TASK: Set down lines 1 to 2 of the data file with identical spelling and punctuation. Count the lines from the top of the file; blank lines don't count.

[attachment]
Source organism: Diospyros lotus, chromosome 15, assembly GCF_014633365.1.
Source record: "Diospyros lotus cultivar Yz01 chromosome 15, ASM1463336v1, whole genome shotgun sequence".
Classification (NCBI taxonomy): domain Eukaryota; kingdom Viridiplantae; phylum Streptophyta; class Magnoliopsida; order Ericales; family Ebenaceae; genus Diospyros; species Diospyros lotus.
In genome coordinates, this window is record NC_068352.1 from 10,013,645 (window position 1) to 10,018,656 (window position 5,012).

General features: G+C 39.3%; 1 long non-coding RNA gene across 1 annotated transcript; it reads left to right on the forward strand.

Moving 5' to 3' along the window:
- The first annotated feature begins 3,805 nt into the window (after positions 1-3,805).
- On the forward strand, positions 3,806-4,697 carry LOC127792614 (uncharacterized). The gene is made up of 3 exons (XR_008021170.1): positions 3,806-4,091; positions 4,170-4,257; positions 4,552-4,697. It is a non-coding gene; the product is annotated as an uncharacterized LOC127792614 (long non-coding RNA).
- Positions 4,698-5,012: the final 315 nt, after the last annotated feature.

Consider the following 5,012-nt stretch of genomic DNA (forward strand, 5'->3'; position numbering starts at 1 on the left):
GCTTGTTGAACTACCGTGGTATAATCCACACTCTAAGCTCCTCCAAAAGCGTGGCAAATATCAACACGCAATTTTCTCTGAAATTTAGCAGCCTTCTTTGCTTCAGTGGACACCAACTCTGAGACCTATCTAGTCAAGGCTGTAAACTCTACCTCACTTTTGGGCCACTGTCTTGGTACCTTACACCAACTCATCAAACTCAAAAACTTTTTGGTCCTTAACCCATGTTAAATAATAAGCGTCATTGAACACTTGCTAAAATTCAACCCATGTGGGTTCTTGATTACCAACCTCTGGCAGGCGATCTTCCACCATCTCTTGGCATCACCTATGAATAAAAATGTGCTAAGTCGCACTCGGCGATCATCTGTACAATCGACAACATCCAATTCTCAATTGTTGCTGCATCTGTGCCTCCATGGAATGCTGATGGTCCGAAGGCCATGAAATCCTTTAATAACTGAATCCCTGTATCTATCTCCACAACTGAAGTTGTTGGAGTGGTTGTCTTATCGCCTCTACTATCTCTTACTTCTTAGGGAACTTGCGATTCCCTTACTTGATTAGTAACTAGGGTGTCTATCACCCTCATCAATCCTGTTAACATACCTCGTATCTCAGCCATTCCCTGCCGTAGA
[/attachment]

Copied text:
Source organism: Diospyros lotus, chromosome 15, assembly GCF_014633365.1.
Source record: "Diospyros lotus cultivar Yz01 chromosome 15, ASM1463336v1, whole genome shotgun sequence".